Simon: So the whitelist overrides the display algorithm, not just for the registered label ("mozilla" in this case), but for all labels in the name? It seems like we should really be applying the display algorithm to all labels below the registered label, at minimum, for consistency.

So perhaps it may now be time to turn off the whitelist, which remained only as a transitional measure. It seems that the new algorithm didn't cause significant problems that I've heard of. We would then be handling labels consistently across the board.

Gerv
Flags: needinfo?(gerv)
Flags: needinfo?(smontagu)
(In reply to Gervase Markham [:gerv] from comment #9)
> Firstly, the attack as described is not a real attack - the only people who
> could attack Mozilla would be Mozilla, because both domains have to be
> subdomains of mozilla.org, and Mozilla controls that part of the DNS. 
> 
> If you suggested an alternative attack, e.g. where the "o" in Mozilla was
> replaced by a Cyrillic letter, than you'd have to get that domain
> registration past the .org people, and they shouldn't allow it, by policy.
>
> So I think that our way of doing things remains secure.

FTR, the example given, https://аddоns.mоzillа.org/, has Cyrillic 'а' and 'о' in both 'аddоns' and 'mоzillа'.
  
> (In reply to Simon Montagu :smontagu from comment #8)
> Simon: So the whitelist overrides the display algorithm, not just for the
> registered label ("mozilla" in this case), but for all labels in the name?
> It seems like we should really be applying the display algorithm to all
> labels below the registered label, at minimum, for consistency.

This is a distinction that I don't remember ever coming up before, and I'm not sure how we can even tell which labels in a URL are below the registered label. Is it everything other than what is returned by nsIEffectiveTLDService::getBaseDomain, or is life more complicated?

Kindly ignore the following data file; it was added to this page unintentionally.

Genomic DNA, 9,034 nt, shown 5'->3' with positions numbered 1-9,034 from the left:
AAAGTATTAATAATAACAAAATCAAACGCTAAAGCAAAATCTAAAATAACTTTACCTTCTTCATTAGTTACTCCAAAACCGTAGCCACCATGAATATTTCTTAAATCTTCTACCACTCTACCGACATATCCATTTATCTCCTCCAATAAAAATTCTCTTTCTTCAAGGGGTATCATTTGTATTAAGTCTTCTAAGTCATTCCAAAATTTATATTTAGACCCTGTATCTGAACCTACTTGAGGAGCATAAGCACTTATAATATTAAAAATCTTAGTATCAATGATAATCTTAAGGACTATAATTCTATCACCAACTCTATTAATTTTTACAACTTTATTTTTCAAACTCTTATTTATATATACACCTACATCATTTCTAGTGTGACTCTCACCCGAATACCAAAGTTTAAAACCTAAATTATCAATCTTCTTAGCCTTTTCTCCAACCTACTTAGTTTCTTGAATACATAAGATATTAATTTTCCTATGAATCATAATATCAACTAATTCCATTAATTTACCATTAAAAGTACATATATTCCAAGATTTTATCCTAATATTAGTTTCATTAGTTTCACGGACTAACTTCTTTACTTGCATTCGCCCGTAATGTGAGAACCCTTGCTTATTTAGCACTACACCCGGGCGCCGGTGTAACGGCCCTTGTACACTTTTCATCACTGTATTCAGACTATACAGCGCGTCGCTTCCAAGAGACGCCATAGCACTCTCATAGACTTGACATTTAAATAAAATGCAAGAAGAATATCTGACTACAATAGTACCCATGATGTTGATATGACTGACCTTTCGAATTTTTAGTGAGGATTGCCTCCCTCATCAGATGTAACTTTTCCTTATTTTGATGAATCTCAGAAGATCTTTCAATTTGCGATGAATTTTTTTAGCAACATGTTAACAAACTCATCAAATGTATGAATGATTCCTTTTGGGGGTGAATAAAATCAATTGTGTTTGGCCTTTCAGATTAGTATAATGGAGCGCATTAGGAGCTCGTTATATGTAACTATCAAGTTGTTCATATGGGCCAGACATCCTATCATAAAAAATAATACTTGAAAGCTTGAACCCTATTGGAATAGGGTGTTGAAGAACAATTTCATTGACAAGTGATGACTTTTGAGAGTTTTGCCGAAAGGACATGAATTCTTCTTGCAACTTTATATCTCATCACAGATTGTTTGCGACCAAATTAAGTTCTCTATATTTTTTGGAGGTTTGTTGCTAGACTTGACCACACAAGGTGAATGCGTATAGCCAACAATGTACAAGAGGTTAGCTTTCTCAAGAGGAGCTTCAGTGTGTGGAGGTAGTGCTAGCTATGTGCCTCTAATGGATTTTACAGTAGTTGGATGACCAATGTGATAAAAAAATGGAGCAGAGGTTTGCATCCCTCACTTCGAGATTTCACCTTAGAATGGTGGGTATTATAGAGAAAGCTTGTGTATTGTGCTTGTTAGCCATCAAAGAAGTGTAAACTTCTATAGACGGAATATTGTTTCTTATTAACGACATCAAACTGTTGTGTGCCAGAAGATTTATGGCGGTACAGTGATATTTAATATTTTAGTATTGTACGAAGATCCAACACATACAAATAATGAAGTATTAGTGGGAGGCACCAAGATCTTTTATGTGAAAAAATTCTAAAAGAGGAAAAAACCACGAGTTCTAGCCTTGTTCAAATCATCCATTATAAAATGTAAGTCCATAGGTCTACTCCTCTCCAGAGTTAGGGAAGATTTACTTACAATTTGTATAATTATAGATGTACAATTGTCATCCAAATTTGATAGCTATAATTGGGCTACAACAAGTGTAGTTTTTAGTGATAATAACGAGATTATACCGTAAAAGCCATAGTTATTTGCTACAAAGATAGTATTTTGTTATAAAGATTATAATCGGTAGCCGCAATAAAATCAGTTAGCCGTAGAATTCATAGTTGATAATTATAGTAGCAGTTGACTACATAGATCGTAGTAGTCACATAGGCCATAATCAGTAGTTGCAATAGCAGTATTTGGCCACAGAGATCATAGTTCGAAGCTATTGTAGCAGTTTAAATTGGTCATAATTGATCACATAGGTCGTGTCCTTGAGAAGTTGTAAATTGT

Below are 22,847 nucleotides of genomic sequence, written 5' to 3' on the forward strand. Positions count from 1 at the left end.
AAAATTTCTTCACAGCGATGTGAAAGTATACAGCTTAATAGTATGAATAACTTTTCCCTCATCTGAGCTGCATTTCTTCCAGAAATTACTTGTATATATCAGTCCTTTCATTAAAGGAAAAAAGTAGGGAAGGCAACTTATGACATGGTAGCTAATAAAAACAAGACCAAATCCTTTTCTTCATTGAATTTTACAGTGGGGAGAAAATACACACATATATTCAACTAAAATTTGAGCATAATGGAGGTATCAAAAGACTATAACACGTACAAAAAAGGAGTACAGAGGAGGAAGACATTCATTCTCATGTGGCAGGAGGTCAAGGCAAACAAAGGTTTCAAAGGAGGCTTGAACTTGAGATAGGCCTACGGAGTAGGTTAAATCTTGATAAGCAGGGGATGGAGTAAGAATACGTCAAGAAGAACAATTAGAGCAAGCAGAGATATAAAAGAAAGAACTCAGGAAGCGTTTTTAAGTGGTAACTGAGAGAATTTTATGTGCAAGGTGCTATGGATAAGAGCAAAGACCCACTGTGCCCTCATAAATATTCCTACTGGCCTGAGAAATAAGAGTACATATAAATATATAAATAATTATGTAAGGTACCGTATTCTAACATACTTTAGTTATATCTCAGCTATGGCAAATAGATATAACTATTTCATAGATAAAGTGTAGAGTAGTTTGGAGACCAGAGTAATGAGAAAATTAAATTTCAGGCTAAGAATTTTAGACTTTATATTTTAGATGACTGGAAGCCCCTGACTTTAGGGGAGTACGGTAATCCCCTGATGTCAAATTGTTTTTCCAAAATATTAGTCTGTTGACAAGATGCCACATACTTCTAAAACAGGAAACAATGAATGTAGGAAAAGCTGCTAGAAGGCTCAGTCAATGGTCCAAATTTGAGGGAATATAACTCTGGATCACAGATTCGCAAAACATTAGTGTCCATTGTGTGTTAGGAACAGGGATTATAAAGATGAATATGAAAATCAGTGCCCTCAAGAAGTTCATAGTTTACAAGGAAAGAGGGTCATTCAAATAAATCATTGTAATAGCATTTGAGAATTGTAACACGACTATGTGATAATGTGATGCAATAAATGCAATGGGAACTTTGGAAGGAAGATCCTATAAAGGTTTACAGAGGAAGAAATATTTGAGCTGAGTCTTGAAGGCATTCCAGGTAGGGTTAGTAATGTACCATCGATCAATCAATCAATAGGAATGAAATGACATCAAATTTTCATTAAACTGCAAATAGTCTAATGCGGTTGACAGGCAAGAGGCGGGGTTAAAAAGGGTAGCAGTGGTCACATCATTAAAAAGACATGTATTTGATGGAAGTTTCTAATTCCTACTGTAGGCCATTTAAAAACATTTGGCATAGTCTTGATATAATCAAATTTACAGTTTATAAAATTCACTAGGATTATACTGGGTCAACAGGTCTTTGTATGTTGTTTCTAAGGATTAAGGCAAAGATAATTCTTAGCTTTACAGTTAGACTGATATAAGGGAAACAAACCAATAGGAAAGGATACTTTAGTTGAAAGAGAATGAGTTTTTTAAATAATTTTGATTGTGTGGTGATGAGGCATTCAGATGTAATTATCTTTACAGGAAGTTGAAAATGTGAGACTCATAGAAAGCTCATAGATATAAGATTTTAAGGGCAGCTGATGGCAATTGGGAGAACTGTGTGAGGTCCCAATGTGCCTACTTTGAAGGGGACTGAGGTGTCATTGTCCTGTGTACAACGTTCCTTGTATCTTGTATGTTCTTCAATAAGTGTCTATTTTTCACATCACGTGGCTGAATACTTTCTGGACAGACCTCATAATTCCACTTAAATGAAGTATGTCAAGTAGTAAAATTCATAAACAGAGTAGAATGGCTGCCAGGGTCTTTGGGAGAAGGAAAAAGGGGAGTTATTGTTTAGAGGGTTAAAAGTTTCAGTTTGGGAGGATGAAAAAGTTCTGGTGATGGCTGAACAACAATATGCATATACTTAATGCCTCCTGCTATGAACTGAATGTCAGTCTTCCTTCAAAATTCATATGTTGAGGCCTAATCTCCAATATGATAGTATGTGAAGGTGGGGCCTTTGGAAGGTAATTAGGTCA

I'm also not convinced that this proposal *increases* consistency ;-)

> So perhaps it may now be time to turn off the whitelist, which remained only
> as a transitional measure. It seems that the new algorithm didn't cause
> significant problems that I've heard of. We would then be handling labels
> consistently across the board.

I would have thought that the reasons for retaining the whitelist in https://wiki.mozilla.org/IDN_Display_Algorithm#Proposal still apply:
"a) removing it might break some domains which worked previously, and b) if a registry submits a good policy, we have the ability to give them more freedom than the default restrictions do", but perhaps consistency trumps that.
Flags: needinfo?(smontagu)
(In reply to Gervase Markham [:gerv] from comment #9)

> If you suggested an alternative attack, e.g. where the "o" in Mozilla was
> replaced by a Cyrillic letter, than you'd have to get that domain
> registration past the .org people, and they shouldn't allow it, by policy.

Do all domain registrars follow the same script-mixing rules w/r/t domain names as Firefox does?
(In reply to Matt Wobensmith from comment #11)
> Do all domain registrars follow the same script-mixing rules w/r/t domain
> names as Firefox does?

The ones on the whitelist do (or did, at the time they were added). The ones not on the whitelist are constrained by our algorithm, which we switched to when we realised the whitelist wouldn't scale. So they could let someone register a mixed-script name, but it wouldn't display properly in Firefox.

Gerv
I forgot that we already have bug 843689 on removing the whitelist.
Depends on: 843689
This bug does not need to be hidden. The security review for the new IDN algorithm identified this as a flaw with the whitelisting approach and that information is public at https://wiki.mozilla.org/Security/Reviews/IDN and led directly to the filing of bug 843689.
Group: core-security
Status: UNCONFIRMED → NEW
Component: Untriaged → Internationalization
Ever confirmed: true
Product: Firefox → Core
You need to log in before you can comment on or make changes to this bug.